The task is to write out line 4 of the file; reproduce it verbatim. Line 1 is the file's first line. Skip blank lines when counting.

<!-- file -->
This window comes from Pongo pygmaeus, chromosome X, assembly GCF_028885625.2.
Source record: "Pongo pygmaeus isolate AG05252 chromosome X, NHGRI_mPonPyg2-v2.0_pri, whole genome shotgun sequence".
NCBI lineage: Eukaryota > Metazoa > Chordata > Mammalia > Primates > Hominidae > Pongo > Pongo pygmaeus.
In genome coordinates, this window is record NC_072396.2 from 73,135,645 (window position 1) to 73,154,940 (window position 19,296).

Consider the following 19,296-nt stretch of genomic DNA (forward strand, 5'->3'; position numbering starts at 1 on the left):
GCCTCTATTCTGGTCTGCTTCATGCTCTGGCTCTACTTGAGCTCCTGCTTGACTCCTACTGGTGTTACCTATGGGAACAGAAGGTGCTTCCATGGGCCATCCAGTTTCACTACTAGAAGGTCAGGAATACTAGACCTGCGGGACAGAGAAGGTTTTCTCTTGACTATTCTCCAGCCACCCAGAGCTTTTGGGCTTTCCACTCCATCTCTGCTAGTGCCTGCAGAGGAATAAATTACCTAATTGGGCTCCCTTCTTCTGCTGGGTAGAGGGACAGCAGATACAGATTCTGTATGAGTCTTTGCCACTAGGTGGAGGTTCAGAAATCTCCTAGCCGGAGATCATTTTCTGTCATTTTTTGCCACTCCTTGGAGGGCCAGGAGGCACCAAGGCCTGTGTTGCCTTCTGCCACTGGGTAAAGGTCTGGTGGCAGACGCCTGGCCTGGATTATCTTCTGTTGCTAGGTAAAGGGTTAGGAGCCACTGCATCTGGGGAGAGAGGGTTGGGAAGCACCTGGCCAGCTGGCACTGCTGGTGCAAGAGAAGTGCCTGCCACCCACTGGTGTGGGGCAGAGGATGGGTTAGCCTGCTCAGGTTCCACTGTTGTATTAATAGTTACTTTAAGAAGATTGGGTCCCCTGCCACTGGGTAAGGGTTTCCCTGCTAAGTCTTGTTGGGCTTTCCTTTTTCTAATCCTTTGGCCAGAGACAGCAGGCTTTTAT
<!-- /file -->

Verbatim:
In genome coordinates, this window is record NC_072396.2 from 73,135,645 (window position 1) to 73,154,940 (window position 19,296).